Report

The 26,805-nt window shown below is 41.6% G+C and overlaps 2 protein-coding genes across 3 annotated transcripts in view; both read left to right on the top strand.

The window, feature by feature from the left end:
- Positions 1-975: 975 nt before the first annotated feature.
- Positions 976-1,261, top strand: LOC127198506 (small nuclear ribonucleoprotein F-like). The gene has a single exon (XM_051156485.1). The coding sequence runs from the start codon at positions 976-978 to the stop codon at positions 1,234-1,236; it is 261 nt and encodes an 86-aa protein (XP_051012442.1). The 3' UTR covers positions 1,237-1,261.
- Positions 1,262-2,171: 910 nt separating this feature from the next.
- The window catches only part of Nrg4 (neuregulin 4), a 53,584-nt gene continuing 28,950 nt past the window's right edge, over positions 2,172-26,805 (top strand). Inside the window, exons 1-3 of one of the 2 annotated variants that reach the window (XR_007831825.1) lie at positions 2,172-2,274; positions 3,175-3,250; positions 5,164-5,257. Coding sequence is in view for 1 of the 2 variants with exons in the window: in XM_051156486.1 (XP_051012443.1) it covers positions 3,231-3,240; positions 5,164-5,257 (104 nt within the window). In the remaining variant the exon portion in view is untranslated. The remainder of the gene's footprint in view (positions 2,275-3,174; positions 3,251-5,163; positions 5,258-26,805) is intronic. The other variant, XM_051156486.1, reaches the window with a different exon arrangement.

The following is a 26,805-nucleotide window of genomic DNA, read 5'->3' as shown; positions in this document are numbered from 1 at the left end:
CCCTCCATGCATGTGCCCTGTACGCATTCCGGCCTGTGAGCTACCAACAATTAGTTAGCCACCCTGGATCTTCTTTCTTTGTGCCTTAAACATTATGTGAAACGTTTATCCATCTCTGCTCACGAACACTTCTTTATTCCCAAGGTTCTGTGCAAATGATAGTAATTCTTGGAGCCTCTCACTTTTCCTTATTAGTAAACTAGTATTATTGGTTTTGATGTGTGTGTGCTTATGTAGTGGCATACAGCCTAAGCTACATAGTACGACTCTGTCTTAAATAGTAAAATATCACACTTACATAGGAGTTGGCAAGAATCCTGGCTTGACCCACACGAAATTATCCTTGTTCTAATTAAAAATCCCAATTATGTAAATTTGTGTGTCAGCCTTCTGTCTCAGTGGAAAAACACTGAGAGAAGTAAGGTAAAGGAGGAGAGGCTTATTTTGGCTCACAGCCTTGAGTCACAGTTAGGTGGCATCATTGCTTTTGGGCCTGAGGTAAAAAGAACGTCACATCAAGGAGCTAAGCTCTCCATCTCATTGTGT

The orifice meter consists of an accurately machined and drilled plate concentrically mounted between two flanges. The position of the pressure taps is somewhat arbitrary. The orifice meter has several practical advantages when compared to venturi meters. • Lower cost • Smaller physical size • Flexibility to change throat to pipe diameter ratio to measure a larger range of flow rates Disadvantage: • Large power consumption in the form of irrecoverable pressure loss The development of the orifice meter equation is similar to that of the venturi meter and gives: V 2 pa pb C0 1 4 q V S0 where: –= ratio of orifice diameter to pipe diameter ≈ 0.5 usually S0 = cross sectional area of orifice V = bulk velocity through the orifice C0 = orifice coefficient ≈ 0.61 for Re > 30,000 There is a large pressure drop much of which is not recoverable. This can be a severe limitation when considering use of an orifice meter. Fluid Meters: Their Theory and Applications, 6th ed., American Society of Mechanical Engineers, New York, 1971 pp. 58-65. Rotameters fall into the category of flow measurement devices called variable area meters. These devices have nearly constant pressure and depend on changing cross sectional area to indicate flow rate. Rotameters are extremely simple, robust devices that can measure flow rates of both liquids and gasses. Fluid flows up through the tapered tube and suspends a ‘float’ in the column of fluid. The position of the float indicates the flow rate on a marked scale. Three types of forces must be accounted for when analyzing rotameter performance: • Flow • Gravity • Buoyancy Buoyancy Gravity For our analysis neglect drag effect Flow Mass Balance Assume Gradual Taper V1S V2 S Q V1 V2 S Flow Between Float and Tube Q S V3 V1 S S f S3 S3 is annular flow area at plane 3 Momentum Balance Note: • p3 = p2 • Must account for force due to float QV3 V1 p1 p2 S gzS Vf f gVf p Q gz S 2 S gV f b 1 S S3 Mechanical Energy Balance 1 2 p 2 ˆ W0 V3 V1 gz hf 2 2 V Assume: h f K R 3 2 (Base velocity head on smallest flow area) 2 2 p 1 2 S S 2 2 gz V1 V1 K RV1 2 S3 S3 Combining Momentum and Mechanical Energy Balance 2 S S gVf b 1 Q Q 1 1 K R 1 2 S S3 S S3 S 2 2 After Some Manipulation Q S3 S Sf 1 K R S S f 2 2 gVf f Sf Assuming Sf ≈ S a discharge coefficient can be defined 1 2 CR 1 K R Q S3C R 2 gV f f Sf CR must be determined experimentally. As Q increases the float rides higher, the assumption that Sf = S is poorer, and the previous expression is more nearly correct. Measure by determining RPM of turbine (3) via sensor (6). Turbine meters are accurate but fragile. When fluid is passed through a U-bend, it imposes a force on the tube wall perpendicular to the flow direction (Coriolis force). The deformation of the U-tube is proportional to the flow rate. Coriolis meters are expensive but highly accurate. A 2 in. Schedule 40 pipe carries 35º API distillate at 50° F (SG=0.85). The flow rate is measured by an orifice meter which has a diameter of 1.5 in. The pressure drop across the orifice plate is measured by a water manometer connected to the flange taps. If the manometer reading is 20 in. of H2O, what is the flow rate of the oil in GPM ? Uo Co 2( Pa Pb ) 1 4 do 1.5 in 0.726 d p 2.067 in P g h ( Pa Pb ) Assum e: Co 0.61 N Re 30,000 P (1 0.85) 62.4 Uo 0.61 1 (0.726) 4 lbm lbm ft 20 32 . 2 ft 502 . 3 ft 3 s 2 12 ft s 2 lb 2 502.3 m 2 ft s ft 3.120 lb s 53.04 m3 ft . 2 1.5 ft 2 d o ft 7.48 gal 60s 12 Q U o 3.120 17.2 GPM 4 4 s ft 3 min . N RE 1.5 3.120 ft 53.04 lbm ft s ft 3 d o U o 12 6840 30,000 4 lbm 6.719710 ft s 4.5 cP cP Now what ???